Conclusion

It makes little sense to speak of incommensurability in absolute and a-historical terms. Rather, incommensurability should be invoked when different disciplines converge towards the same domain. In these cases, mere difference can become incompatibility and competition, that is incommensurability.

Moreover, incommensurability is not only a linguistic problem preventing successful communication. Different scientists may communicate and understand each other very well but, successful communication notwithstanding, they may just ‘agree to disagree’.

What do you think? Do these ideas resonate or do you see things differently?

References:
Holbrook, J. B. (2013). What is interdisciplinary communication? Reflections on the very idea of disciplinary integration. Synthese, 190: 1865–1879

Politi, V. (2017). Specialisation, interdisciplinarity, and incommensurability. International Studies in the Philosophy of Science, 31: 301–317

Biography: Vincenzo Politi PhD is a postdoctoral researcher at CEA – Commissariat à l’énergie atomique et aux énergies alternatives (French Alternative Energies and Atomic Energy Commission) in Paris-Saclay, France. He works on philosophical issues concerning scientific change and on the ethics of science.

12 thoughts on “Incommensurability, plain difference and communication in interdisciplinary research

  1. Thank you very much for this article and this attempt to debunk the metaphoric vagueness of so many concepts that are used in the context of interdisciplinarity. Plenty of other concepts can be analyzed like that: something complicated does not necessarily means something complex; integration of scientific elements from another discipline does not mean that you understand completely these elements; interactions does not mean symmetrical interactions, and so on.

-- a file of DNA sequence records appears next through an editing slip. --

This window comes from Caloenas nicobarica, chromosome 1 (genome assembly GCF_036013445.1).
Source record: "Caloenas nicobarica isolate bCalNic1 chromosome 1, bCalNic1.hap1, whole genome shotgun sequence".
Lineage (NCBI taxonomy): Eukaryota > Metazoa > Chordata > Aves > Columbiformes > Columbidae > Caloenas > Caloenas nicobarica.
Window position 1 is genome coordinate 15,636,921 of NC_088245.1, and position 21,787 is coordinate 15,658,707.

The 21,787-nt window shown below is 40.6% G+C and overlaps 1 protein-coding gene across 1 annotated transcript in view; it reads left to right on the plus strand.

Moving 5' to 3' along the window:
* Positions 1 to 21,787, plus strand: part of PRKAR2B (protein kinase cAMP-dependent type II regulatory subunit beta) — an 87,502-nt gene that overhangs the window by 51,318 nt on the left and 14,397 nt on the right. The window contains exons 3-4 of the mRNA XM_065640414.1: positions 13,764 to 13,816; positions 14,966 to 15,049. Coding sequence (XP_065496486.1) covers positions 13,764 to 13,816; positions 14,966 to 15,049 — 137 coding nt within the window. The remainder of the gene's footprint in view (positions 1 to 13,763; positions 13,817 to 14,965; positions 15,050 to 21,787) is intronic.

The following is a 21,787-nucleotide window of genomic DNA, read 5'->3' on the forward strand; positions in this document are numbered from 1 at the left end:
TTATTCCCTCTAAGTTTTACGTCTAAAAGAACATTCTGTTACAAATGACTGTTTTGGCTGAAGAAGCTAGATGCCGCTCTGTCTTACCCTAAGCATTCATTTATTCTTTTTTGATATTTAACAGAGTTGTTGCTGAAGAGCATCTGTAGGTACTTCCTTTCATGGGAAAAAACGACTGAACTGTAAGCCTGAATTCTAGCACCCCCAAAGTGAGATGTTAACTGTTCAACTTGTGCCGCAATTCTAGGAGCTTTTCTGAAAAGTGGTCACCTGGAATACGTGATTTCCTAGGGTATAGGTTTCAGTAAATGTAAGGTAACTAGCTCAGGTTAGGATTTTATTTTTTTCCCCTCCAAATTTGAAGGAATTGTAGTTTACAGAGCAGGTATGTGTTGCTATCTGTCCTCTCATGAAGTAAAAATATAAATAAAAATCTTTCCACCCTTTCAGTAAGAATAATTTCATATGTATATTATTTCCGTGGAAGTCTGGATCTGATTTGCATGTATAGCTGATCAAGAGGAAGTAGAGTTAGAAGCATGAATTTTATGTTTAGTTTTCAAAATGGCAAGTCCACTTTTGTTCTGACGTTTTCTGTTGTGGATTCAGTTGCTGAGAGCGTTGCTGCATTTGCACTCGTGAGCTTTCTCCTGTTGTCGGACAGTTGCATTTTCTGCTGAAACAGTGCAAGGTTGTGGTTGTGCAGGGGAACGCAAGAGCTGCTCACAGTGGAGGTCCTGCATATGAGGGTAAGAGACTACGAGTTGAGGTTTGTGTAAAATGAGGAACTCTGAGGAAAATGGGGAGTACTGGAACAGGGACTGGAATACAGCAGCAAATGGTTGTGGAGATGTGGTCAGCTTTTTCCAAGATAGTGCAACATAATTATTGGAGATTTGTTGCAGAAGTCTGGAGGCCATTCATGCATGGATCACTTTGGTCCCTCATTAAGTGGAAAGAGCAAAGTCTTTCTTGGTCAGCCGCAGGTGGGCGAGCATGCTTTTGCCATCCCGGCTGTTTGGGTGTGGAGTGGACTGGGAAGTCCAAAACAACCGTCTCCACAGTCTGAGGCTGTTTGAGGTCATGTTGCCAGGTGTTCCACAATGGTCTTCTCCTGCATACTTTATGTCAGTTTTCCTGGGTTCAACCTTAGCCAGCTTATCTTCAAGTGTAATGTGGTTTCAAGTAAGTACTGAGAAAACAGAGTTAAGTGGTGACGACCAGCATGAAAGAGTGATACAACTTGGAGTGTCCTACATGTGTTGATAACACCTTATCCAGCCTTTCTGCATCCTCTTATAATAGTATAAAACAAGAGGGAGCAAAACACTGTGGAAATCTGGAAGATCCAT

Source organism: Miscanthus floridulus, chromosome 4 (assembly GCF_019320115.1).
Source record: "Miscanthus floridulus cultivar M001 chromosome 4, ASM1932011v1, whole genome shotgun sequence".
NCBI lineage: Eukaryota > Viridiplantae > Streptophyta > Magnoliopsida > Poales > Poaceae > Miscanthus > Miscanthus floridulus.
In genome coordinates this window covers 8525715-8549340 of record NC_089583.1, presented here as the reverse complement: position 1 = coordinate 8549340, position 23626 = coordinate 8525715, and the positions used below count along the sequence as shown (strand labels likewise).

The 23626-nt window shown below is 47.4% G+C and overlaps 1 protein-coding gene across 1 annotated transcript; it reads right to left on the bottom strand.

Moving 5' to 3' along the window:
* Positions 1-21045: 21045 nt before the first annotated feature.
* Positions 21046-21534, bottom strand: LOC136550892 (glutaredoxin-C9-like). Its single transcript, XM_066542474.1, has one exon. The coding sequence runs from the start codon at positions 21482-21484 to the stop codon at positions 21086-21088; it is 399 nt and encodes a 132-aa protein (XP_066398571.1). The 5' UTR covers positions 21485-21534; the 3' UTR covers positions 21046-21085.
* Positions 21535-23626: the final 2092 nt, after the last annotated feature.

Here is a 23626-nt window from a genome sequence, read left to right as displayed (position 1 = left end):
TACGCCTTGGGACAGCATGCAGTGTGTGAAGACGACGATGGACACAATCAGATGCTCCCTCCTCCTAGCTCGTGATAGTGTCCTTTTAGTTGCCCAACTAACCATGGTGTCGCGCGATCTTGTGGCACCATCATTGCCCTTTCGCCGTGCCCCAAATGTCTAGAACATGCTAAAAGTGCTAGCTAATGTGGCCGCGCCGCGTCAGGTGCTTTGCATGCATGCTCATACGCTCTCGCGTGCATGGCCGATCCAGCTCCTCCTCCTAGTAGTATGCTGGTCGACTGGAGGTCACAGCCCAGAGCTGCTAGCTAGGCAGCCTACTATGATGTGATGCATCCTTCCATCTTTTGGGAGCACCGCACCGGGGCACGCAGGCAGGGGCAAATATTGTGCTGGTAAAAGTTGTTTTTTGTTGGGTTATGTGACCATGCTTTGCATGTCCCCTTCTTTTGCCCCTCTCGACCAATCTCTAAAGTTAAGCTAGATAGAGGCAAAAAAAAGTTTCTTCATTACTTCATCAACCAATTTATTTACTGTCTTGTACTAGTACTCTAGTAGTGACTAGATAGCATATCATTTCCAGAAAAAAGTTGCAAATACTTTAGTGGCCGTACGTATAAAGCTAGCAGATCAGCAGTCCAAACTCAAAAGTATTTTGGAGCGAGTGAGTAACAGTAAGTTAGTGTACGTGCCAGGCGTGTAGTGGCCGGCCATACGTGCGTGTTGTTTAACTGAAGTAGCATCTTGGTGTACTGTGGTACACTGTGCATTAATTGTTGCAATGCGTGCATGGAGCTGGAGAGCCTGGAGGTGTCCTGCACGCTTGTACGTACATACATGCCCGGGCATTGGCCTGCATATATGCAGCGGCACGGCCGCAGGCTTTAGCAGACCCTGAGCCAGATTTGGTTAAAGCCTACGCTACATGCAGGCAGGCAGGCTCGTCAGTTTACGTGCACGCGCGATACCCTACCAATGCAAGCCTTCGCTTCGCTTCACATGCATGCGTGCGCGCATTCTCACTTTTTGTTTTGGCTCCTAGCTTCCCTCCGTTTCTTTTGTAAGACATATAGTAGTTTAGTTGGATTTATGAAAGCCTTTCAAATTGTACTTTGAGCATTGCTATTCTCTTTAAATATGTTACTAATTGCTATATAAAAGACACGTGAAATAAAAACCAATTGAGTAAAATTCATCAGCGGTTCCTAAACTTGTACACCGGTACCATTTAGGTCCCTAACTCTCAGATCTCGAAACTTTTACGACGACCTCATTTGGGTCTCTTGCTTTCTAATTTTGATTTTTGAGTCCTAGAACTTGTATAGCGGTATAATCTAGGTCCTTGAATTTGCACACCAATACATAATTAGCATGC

ID is familiar with such grandiloquent concepts. In my opinion, it is because ID is a general conception of science linked to an institutional conception, and not an attempt to describe actual or even potential science. Compared to the multiplicity of situations in science to which ID can be ascribed (from the creation of new disciplines, such as genomics, to the basic scientific interest stemming from the listening of a conference of an exogenous discipline), ID seems in the same time too general to distinguish what can be and cannot be counted as ID.

    This comment follows your general idea : there is plenty of work to do to understand and describe the multifarious interactions in science. But we have to be very careful using general concepts that have been developed as institutional incentives (in that respect, ID can be compared with key words such as Innovation ; Nano-technology; Big Data, etc.). The purpose of your article seems to be associated with this approach: once you have let aside this general idea of incommensurability, it becomes possible to analyze real problems of interactions in science: is it possible to use the scientific materials from another discipline without having a background knowledge? Is it different to borrow a theory, a concept, a method, data, problems form another disciplines? What is the difference between understanding scientific elements and being able to use them in an appropriate context? An so on….